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Real estate developers address challenges of ‘reinventing’ downtown Louisville

Real estate developers address challenges of 'reinventing' downtown Louisville

This article was written by Conroy Delouche and originally appeared in WDRB on January 24, 2024.

LOUISVILLE, Ky. (WDRB) — Negative perceptions, crime and tall, vacant buildings are all issues that continue to stall downtown Louisville’s post-pandemic rebound.

There are thousands of visitors for conventions, games, concerts and bourbon every month. But the absence of the office worker is still felt.

The University of Louisville’s College of Business hosted a panel of commercial real estate developers Tuesday to discuss “Reinventing Downtown Louisville” as part of the Menard Family Lecture Series at the university. The panelists included Chris Dischinger from LDG Development, Mariah Gratz with Weyland Ventures, Colin Underhill of Pluris Real Estate and the moderator, David Hardy with CBRE.

“Gee, I wish Humana would bring all their workers back downtown,” Dischinger said.

That’s just one small answer to the complex problem of revitalizing Louisville’s downtown. Underhill lamented that in the 2010s, there was a lot of momentum for the district until COVID-19 hit.

“We were getting really close, and now, we’re facing this tough time,” Underhill said.

One recent city initiative is devoting funds to target new office tenants. Underhill said that’s a start, but it is not enough.

“We have 2 million square feet in vacant unleased space in the CBD now,” Underhill said. “One-hundred-thousand square feet is going to eat up the $3 million right there.”

There’s also the issue of public safety. The latest incident was a shooting near Fourth Street Live! over the weekend.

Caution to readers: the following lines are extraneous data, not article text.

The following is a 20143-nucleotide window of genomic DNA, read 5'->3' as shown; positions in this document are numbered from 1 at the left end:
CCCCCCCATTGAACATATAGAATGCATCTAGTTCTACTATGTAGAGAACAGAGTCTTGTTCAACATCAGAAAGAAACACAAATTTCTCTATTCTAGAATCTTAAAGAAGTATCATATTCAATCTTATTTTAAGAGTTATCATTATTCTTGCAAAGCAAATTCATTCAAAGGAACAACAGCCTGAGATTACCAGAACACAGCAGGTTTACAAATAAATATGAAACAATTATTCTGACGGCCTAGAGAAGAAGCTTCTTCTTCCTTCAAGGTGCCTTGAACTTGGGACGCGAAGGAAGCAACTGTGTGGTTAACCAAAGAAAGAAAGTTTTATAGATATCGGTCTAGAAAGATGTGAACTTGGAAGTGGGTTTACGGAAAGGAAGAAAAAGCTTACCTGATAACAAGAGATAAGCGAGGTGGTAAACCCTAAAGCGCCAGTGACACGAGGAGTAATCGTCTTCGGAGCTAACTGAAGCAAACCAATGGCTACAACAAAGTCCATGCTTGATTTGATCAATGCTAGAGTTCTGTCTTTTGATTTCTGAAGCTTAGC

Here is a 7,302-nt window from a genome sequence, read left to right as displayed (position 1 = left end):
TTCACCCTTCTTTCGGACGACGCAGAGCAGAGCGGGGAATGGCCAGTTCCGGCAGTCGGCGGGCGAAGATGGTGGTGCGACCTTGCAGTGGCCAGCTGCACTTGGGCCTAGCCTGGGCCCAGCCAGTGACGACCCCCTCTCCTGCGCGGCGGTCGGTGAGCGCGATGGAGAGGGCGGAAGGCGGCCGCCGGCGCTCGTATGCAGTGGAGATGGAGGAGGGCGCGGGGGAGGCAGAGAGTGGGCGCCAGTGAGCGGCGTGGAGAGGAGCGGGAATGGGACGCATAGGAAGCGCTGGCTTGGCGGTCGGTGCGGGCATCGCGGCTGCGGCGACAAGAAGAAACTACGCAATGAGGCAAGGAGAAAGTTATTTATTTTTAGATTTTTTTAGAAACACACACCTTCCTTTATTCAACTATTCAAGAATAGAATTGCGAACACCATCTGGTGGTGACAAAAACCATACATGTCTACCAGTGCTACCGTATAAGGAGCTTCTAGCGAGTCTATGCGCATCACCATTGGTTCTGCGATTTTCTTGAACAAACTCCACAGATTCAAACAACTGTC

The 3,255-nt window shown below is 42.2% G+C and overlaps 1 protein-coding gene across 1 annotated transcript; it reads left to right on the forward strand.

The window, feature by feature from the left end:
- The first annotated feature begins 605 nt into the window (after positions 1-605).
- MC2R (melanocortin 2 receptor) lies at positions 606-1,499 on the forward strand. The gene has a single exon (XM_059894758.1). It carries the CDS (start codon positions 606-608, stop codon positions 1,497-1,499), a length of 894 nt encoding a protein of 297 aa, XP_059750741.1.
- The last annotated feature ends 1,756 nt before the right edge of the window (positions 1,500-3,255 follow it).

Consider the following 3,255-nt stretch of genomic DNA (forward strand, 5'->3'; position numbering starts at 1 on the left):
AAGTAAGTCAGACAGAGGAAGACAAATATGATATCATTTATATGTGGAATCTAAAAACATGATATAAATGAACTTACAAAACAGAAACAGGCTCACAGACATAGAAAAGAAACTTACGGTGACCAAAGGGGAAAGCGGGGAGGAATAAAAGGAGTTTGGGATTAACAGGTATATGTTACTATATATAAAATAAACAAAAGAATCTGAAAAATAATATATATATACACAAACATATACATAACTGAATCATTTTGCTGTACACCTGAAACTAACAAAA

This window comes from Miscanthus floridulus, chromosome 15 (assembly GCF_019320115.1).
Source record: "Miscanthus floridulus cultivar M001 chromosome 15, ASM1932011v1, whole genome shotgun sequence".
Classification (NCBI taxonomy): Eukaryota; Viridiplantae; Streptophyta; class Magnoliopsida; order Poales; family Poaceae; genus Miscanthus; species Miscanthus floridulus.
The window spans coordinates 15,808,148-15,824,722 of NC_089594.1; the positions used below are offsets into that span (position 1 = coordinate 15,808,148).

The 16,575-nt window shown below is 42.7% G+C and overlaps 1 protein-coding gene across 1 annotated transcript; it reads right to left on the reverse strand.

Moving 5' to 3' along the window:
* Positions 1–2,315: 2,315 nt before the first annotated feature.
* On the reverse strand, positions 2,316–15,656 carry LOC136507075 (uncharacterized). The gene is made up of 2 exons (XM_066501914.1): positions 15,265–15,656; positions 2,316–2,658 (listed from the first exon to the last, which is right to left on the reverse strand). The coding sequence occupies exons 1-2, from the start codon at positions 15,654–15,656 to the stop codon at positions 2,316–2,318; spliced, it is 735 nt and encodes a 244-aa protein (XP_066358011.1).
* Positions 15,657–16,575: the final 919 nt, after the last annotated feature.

“You run that story on the news and set back another year just to get the east end customer to come downtown for dinner,” Hardy said.

As for solutions, the panel of developers call for more historic tax credits and to allow opportunities for local companies to invest with dollars and ideas.

“We’ve been looking at multiple in the downtown market. Whether it’s taking office building to hotel. Whether it’s taking office buildings to residential, converting some of the office buildings to retail on the lower floors,” Underhill said.

The panel looked to other cities with vibrant music scenes, saying Louisville needs to be more venue-friendly. Underhill mentioned that U of L is a great downtown partner, and a winning men’s basketball team would go a long way.

Business owners close to the KFC Yum! Center have said the fans staying away from the arena is hurting their bottom line.

“When you get out of the habit of coming downtown, you stop coming downtown altogether,” Underhill said.

But the developers said there is also plenty of potential with a signature industry.

“What people want are unique experiences,” Dischinger said. “What’s more unique than bourbon?”

Gratz pointed out that you’ll see more people on a Main Street sidewalk on a Saturday morning lined up outside a distillery than a typical weekday lunch hour.

That 9-5 absence is why Parlay Sports Bar owners started opening their downtown restaurant later in the day.

“As far as lunch goes and things of that nature, there’s just not too many people around downtown right now,” co-owner Chris Hayes said.

Hayes said the business is continuing to grow. Parlay is open every day, and the kitchen is open until past midnight during the week.

“We’re that local bar that if you’re getting off work in the industry. We’ve still got food for you,” Hayes said. “We’ve got drinks. We’ve got TV’s.”

The panel of developers also pointed to the audience of business students as the future of the real estate business, and for the city.

Jeff Guan, the interim dean of the U of L College of Business, said the school just launched a commercial real estate minor to help address the potential future shortage for that industry. He said the university is devoted to the downtown area and is looking at ways to bring a population boost through developments, such as LOUMED, or bringing more residents.

“We are also talking about getting our students to stay downtown, graduate students, so they can get to work without having to drive,” Guan said.

The next discussion of the series at the College of Business will be held Feb. 13 and will focus on investing in communities.